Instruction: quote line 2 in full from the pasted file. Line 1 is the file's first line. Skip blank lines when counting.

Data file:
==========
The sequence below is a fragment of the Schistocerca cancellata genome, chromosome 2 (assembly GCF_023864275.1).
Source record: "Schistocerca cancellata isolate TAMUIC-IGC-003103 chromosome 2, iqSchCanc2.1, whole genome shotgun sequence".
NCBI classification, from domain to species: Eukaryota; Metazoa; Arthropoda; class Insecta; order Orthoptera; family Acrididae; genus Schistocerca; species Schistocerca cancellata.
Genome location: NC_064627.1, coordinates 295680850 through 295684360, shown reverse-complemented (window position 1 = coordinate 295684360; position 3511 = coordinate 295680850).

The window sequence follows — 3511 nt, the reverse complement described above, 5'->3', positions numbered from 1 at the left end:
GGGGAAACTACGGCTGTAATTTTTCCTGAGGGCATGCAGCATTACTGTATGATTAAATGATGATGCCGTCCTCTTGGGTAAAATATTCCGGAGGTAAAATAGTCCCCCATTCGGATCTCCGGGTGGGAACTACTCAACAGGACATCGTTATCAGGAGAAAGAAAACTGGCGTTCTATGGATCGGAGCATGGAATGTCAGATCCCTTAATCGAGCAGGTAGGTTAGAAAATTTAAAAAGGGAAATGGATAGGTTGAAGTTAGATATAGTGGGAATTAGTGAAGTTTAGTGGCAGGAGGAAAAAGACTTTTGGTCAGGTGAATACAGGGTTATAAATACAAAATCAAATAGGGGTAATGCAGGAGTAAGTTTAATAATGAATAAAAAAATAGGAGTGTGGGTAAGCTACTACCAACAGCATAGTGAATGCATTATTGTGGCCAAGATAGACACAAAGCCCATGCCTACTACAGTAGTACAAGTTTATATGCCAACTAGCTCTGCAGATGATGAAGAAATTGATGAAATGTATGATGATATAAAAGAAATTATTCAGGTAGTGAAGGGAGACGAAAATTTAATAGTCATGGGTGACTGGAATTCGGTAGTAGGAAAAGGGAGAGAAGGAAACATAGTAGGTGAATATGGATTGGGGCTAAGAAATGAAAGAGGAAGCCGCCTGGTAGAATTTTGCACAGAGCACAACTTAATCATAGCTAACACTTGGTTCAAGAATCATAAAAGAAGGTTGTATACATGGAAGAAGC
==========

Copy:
Source record: "Schistocerca cancellata isolate TAMUIC-IGC-003103 chromosome 2, iqSchCanc2.1, whole genome shotgun sequence".